3. Waist twists – Place your hands on your hips and rotate your waist in a circular motion. This exercise focuses on loosening the abdominal and lower back regions which is essential as it can cause discomfort and pain, further amplifying any anxieties you may experience.

Stay hydrated

Ever felt parched seconds before speaking? And then coming up on stage sounding raspy and scratchy in front of the audience? This happens because the adrenaline from stage fright causes your mouth to feel dried out.

To prevent all that, it’s essential we stay adequately hydrated before a speech. A sip of water will do the trick. However, do drink in moderation so that you won’t need to go to the bathroom constantly.

Try to avoid sugary beverages and caffeine, since it’s a diuretic – meaning you’ll feel thirstier. It will also amplify your anxiety which prevents you from speaking smoothly.

Meditate

Meditation is well-known as a powerful tool to calm the mind. ABC’s Dan Harris, co-anchor of Nightline and Good Morning America weekend and author of the book titled10% Happier , recommends that meditation can help individuals to feel significantly calmer, faster.

Meditation is like a workout for your mind. It gives you the strength and focus to filter out the negativity and distractions with words of encouragement, confidence and strength.

Mindfulness meditation, in particular, is a popular method to calm yourself before going up on the big stage. The practice involves sitting comfortably, focusing on your breathing and then bringing your mind’s attention to the present without drifting into concerns about the past or future – which likely includes floundering on stage.

Here’s a nice example of guided meditation before public speaking:

2. Focus on your goal

One thing people with a fear of public speaking have in common is focusing too much on themselves and the possibility of failure.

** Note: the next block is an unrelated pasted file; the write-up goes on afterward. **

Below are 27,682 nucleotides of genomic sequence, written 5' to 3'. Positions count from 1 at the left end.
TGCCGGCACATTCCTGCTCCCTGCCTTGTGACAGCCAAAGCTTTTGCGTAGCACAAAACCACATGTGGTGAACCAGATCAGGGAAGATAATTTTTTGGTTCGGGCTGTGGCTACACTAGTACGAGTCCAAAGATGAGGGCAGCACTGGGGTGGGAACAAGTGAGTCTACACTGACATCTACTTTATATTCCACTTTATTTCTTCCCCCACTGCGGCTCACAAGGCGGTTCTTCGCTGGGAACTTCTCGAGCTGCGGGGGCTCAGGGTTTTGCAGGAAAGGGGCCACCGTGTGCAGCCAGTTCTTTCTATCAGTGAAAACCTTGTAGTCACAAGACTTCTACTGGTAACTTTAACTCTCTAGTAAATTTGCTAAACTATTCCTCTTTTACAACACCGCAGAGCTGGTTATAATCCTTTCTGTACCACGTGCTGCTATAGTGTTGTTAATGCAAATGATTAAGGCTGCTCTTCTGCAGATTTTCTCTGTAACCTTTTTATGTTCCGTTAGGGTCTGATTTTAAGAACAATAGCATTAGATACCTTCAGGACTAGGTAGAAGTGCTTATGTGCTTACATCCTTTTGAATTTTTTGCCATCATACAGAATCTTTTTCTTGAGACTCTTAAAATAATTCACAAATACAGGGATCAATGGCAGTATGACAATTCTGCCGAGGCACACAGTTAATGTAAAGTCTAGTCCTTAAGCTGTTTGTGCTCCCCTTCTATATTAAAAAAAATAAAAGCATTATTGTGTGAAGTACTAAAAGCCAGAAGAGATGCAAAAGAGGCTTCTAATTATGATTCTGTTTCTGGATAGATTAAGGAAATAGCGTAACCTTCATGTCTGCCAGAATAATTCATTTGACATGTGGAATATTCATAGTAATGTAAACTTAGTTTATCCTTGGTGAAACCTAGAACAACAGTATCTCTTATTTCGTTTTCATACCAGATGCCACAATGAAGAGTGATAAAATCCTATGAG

Do I look funny? What if I can’t remember what to say? Do I look stupid? Will people listen to me? Does anyone care about what I’m talking about?’

Instead of thinking this way, shift your attention to your one true purpose – contributing something of value to your audience.

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Decide on the progress you’d like your audience to make after your presentation. Notice their movements and expressions to adapt your speech to ensure that they are having a good time to leave the room as better people.

If your own focus isn’t beneficial and what it should be when you’re speaking, then shift it to what does. This is also key to establishing trust during your presentation as the audience can clearly see that you have their interests at heart.[1]

3. Convert negativity to positivity

There are two sides constantly battling inside of us – one is filled with strength and courage while the other is doubt and insecurities. Which one will you feed?

‘What if I mess up this speech? What if I’m not funny enough? What if I forget what to say?’

It’s no wonder why many of us are uncomfortable giving a presentation. All we do is bring ourselves down before we got a chance to prove ourselves. This is also known as a self-fulfilling prophecy – a belief that comes true because we are acting as if it already is. If you think you’re incompetent, then it will eventually become true.

Motivational coaches tout that positive mantras and affirmations tend to boost your confidents for the moments that matter most. Say to yourself: “I’ll ace this speech and I can do it!”

Take advantage of your adrenaline rush to encourage positive outcome rather than thinking of the negative ‘what ifs’.

Here’s a video of Psychologist Kelly McGonigal who encourages her audience to turn stress into something positive as well as provide methods on how to cope with it:

4. Understand your content

Knowing your content at your fingertips helps reduce your anxiety because there is one less thing to worry about. One way to get there is to practice numerous times before your actual speech.

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However, memorizing your script word-for-word is not encouraged. You can end up freezing should you forget something. You’ll also risk sounding unnatural and less approachable.

“No amount of reading or memorizing will make you successful in life. It is the understanding and the application of wise thought that counts.” – Bob Proctor